In depth: Using the Kindle Fire vs. the Kobo Vox vs. the Nook Tablet

After testing the 3 top color e-readers, Preston Gralla explains which he likes best -- and why.

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Usability and interface

All three of the tablets use Android version 2.3 (Gingerbread) as the underlying operating system, but apart from the Kobo Vox, you wouldn't know that to look at them. They feature their own specific interfaces, for better and for worse, as we'll see in this section.

Kindle Fire

The Kindle Fire offers the simplest, most consistent interface of the three tablets, and because of that, it is the easiest to navigate, especially when you're reading a book, viewing media or running an app.

The Home screen looks like a bookshelf, with all content on the top shelf, and customizable favorites on the shelf below it. Across the top of the screen are categories of content and information: Newsstand, Books, Music, Video, Docs, Apps and Web. Tap any and the content on the bookshelf reflects that specific category -- your apps, your books, and so on. The outlier is the Web, which when tapped launches a Web browser.

Unlike the Nook Tablet, the Kindle Fire reorients its main interface when you turn it horizontally or vertically, which is useful if your current navigation looks better in one orientation or the other.

The best thing about the Kindle Fire's navigation is that common navigation icons appear at the bottom of the screen no matter where you are, for going back to what you were previously doing, getting to the Home screen, and changing settings. There is some inconsistency, though, because in some apps the Settings button doesn't work.

The Kindle Fire's main drawback is that it doesn't offer as many options on the main screen as does the Nook Tablet for navigation and for immediately jumping back to a book you were reading. Still, the overall consistency of its interface makes it extremely easy to use.

Kobo Vox

The Kobo Vox is the most Android-like of the three e-readers, featuring multiple customizable panes with five unmovable icons across the bottom providing navigation to a variety of locations and apps, and changeable rows of icons above that. The top part of the screen has a notification area, just as Android smartphones and tablets do. The Settings page, which you can get to from the main screen and which lets you customize how your tablet works, looks identical to the stock Android settings area. All this makes Vox's main interface instantly recognizable and usable to owners of Android devices.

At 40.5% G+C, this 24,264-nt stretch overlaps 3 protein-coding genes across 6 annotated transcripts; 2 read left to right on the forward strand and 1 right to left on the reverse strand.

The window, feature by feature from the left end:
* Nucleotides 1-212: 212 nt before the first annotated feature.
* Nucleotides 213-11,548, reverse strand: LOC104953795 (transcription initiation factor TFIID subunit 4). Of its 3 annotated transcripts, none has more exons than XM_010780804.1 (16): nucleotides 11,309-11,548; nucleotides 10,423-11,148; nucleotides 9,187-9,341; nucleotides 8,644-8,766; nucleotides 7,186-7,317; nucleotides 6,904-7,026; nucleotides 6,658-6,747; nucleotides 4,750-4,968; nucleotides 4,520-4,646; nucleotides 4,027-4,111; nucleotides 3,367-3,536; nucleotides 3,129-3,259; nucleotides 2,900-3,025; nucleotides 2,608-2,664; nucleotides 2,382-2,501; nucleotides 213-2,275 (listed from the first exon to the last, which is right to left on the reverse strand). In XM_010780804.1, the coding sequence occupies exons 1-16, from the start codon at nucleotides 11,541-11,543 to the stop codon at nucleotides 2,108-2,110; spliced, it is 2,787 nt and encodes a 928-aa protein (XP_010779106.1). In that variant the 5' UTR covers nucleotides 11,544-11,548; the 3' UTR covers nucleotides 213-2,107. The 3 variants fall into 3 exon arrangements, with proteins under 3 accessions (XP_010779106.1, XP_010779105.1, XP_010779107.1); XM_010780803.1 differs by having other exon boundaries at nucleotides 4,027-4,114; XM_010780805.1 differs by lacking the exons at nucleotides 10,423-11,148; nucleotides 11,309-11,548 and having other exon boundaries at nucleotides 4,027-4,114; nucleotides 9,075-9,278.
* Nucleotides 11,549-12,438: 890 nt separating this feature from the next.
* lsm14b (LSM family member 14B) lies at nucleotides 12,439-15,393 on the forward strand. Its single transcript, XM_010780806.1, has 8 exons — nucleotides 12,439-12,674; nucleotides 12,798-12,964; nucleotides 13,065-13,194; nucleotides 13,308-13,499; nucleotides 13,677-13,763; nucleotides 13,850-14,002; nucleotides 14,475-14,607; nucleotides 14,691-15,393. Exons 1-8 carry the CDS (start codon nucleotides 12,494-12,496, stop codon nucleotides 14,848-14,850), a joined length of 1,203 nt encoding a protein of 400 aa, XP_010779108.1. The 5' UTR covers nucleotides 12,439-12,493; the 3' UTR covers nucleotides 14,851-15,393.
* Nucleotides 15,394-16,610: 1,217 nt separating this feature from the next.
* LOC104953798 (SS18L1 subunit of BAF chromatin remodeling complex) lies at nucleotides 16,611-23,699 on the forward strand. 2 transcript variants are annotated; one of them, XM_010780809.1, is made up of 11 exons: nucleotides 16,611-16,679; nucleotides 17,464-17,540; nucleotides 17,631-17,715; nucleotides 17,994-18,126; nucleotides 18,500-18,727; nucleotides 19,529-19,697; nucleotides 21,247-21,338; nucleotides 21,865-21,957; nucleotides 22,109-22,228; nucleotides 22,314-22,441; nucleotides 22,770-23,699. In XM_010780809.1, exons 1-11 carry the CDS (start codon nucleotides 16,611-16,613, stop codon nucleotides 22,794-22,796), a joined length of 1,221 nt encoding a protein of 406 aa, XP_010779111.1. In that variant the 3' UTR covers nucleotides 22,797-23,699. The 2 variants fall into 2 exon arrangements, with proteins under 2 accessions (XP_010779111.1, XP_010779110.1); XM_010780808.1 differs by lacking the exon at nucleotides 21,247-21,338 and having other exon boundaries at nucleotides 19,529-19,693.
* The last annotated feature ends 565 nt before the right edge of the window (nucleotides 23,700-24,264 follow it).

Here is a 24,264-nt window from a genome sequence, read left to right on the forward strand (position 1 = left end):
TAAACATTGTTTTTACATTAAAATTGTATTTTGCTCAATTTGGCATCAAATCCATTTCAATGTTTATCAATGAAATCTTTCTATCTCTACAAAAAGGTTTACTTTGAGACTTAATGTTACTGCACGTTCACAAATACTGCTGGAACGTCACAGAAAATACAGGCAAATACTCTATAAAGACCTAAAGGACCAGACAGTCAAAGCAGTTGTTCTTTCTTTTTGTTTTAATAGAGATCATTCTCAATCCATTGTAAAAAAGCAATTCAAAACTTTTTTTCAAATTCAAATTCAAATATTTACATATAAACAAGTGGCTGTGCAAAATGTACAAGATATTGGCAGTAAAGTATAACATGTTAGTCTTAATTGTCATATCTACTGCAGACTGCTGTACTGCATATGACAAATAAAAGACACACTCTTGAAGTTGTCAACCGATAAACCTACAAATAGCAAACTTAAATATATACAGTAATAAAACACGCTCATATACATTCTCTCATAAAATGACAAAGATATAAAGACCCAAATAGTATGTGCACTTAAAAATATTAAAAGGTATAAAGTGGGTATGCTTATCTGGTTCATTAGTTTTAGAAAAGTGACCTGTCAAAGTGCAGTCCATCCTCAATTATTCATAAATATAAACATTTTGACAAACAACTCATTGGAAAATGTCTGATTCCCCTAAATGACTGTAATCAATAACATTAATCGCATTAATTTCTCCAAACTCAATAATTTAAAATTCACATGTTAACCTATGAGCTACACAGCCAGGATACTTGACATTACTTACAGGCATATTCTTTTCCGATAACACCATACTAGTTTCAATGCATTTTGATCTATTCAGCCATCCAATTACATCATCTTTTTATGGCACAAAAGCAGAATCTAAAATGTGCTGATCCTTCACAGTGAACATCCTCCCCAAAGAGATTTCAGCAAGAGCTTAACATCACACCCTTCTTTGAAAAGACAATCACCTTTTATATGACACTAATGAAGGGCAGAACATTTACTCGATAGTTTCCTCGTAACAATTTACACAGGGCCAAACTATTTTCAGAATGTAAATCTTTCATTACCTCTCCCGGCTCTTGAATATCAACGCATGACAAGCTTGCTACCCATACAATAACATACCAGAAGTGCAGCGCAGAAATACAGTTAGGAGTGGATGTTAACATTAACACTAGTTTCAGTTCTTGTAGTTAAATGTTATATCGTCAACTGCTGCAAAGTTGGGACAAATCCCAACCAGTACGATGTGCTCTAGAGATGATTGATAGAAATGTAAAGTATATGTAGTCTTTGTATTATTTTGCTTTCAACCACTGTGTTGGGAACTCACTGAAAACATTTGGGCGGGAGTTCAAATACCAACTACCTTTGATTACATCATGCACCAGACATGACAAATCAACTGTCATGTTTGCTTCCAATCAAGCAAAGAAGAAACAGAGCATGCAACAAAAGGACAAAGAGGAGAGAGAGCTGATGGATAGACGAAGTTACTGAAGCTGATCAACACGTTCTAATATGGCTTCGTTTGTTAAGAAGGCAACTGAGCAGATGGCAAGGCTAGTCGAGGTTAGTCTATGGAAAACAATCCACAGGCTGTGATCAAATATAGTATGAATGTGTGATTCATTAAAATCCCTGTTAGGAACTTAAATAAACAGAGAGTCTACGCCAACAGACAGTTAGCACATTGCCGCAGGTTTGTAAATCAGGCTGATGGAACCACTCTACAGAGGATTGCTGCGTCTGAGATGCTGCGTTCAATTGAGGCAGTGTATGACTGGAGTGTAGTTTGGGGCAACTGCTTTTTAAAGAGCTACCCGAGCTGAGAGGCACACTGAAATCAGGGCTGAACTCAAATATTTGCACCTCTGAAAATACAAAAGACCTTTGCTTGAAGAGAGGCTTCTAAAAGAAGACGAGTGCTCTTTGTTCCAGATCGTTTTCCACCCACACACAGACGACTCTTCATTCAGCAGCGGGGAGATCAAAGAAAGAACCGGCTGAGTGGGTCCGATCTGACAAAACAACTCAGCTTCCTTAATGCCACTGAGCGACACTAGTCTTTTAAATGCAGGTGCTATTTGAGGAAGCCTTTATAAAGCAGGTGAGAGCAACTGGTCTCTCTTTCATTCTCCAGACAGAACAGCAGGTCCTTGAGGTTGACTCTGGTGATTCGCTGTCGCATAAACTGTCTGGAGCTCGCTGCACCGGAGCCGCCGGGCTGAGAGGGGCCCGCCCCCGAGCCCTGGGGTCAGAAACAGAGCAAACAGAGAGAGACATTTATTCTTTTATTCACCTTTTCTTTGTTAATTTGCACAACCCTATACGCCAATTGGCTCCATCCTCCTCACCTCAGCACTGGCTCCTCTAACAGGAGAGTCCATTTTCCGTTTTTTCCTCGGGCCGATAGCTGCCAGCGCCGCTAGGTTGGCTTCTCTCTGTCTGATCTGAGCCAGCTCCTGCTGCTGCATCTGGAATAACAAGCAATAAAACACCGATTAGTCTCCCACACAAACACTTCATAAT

But that doesn't mean that it's the best interface for an e-reader. Rather than feeling like an integrated device targeted at reading books and viewing and listening to media, it feels like a garden-variety tablet with a number of useful reading apps on it. Still, it's certainly easy enough to find and use those reading apps. Just don't expect as smooth or as immersive an experience as you'd get with the Nook Tablet or Kindle Fire.

Nook Tablet

The Nook Tablet puts reading and multimedia content center stage, although it is marred to a certain extent by inconsistent navigation when you're inside some apps.

The Home screen is command central. At the top of the screen is a useful Keep Reading button that shows you the book you've most recently been reading; when tapped, this brings you to the page you were most recently reading. Further down, an area called the Daily Shelf shows books, magazines, newspapers and apps that you've most recently used; tap any to read or use it. Just below that is a row of more general navigation icons to different types of content -- books, newsstand, movies, music and apps. Press the Nook button beneath the display and you bring up another level of navigation that lets you get back to the Home screen, go to the library, shop, search and so on.

If you're the kind of person who likes to customize your hardware, you'll be pleased to learn that there's plenty to fiddle with. You can change the wallpaper, move favorite books to any of the Nook Tablet's three home panes, and customize a variety of options on your bookshelves.

The Nook button is the glue that holds common navigation together, but it doesn't work in all apps, which is problematic. The interface is also marred somewhat by the lack of a Back button -- it simply doesn't exist as universal navigation. You have to rely on looking for a Back button inside different apps, which can be confusing, because they tend to be in different locations.

All in all, if you're primarily planning to read books or view media, the interface is a solid one, because it puts content, particularly reading, always within easy reach. But the Nook would be better if it had a Back button and more consistent navigation.

The winner

The Kindle Fire noses out the Nook Tablet here, by dint of its more consistent interface and navigation. If the Nook button worked inside all apps consistently, I would prefer the Nook Tablet because its interface is more customizable, with more navigation options. For now, though, it's the Kindle Fire by a nose. As for the Vox, because it's little more than stock Android, it can't compete with the other two.

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